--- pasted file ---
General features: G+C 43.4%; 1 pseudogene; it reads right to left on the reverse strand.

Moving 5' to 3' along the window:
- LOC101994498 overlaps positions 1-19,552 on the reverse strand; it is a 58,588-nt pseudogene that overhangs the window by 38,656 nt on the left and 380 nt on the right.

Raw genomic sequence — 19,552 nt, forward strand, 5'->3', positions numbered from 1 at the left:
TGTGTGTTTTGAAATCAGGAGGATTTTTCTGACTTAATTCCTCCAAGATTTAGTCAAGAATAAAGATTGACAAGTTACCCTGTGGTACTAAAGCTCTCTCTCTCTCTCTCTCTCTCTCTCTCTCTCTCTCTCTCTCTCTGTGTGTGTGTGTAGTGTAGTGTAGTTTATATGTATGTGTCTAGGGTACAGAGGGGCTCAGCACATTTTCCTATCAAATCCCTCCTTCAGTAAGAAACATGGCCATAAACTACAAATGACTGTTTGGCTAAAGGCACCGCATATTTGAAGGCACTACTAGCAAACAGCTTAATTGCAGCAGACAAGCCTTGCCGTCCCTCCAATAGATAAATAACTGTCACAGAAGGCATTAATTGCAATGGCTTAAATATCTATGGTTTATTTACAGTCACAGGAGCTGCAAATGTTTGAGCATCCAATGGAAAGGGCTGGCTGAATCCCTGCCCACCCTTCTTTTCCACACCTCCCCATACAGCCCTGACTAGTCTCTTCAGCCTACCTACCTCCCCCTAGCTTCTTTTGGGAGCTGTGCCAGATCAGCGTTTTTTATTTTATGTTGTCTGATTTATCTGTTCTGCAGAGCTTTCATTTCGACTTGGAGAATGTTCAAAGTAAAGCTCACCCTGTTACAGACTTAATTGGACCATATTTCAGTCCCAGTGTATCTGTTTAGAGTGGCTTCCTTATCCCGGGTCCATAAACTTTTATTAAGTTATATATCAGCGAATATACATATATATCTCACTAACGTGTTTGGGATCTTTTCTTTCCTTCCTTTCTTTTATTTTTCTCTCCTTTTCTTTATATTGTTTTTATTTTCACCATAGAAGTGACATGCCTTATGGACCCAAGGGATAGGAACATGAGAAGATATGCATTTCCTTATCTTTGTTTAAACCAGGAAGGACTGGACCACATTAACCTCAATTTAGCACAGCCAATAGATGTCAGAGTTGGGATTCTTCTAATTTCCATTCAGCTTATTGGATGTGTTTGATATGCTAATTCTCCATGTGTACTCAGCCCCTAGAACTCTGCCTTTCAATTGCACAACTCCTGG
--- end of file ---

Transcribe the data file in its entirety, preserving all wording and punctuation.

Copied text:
General features: G+C 43.4%; 1 pseudogene; it reads right to left on the reverse strand.

Moving 5' to 3' along the window:
- LOC101994498 overlaps positions 1-19,552 on the reverse strand; it is a 58,588-nt pseudogene that overhangs the window by 38,656 nt on the left and 380 nt on the right.

Raw genomic sequence — 19,552 nt, forward strand, 5'->3', positions numbered from 1 at the left:
TGTGTGTTTTGAAATCAGGAGGATTTTTCTGACTTAATTCCTCCAAGATTTAGTCAAGAATAAAGATTGACAAGTTACCCTGTGGTACTAAAGCTCTCTCTCTCTCTCTCTCTCTCTCTCTCTCTCTCTCTCTCTCTCTGTGTGTGTGTGTAGTGTAGTGTAGTTTATATGTATGTGTCTAGGGTACAGAGGGGCTCAGCACATTTTCCTATCAAATCCCTCCTTCAGTAAGAAACATGGCCATAAACTACAAATGACTGTTTGGCTAAAGGCACCGCATATTTGAAGGCACTACTAGCAAACAGCTTAATTGCAGCAGACAAGCCTTGCCGTCCCTCCAATAGATAAATAACTGTCACAGAAGGCATTAATTGCAATGGCTTAAATATCTATGGTTTATTTACAGTCACAGGAGCTGCAAATGTTTGAGCATCCAATGGAAAGGGCTGGCTGAATCCCTGCCCACCCTTCTTTTCCACACCTCCCCATACAGCCCTGACTAGTCTCTTCAGCCTACCTACCTCCCCCTAGCTTCTTTTGGGAGCTGTGCCAGATCAGCGTTTTTTATTTTATGTTGTCTGATTTATCTGTTCTGCAGAGCTTTCATTTCGACTTGGAGAATGTTCAAAGTAAAGCTCACCCTGTTACAGACTTAATTGGACCATATTTCAGTCCCAGTGTATCTGTTTAGAGTGGCTTCCTTATCCCGGGTCCATAAACTTTTATTAAGTTATATATCAGCGAATATACATATATATCTCACTAACGTGTTTGGGATCTTTTCTTTCCTTCCTTTCTTTTATTTTTCTCTCCTTTTCTTTATATTGTTTTTATTTTCACCATAGAAGTGACATGCCTTATGGACCCAAGGGATAGGAACATGAGAAGATATGCATTTCCTTATCTTTGTTTAAACCAGGAAGGACTGGACCACATTAACCTCAATTTAGCACAGCCAATAGATGTCAGAGTTGGGATTCTTCTAATTTCCATTCAGCTTATTGGATGTGTTTGATATGCTAATTCTCCATGTGTACTCAGCCCCTAGAACTCTGCCTTTCAATTGCACAACTCCTGG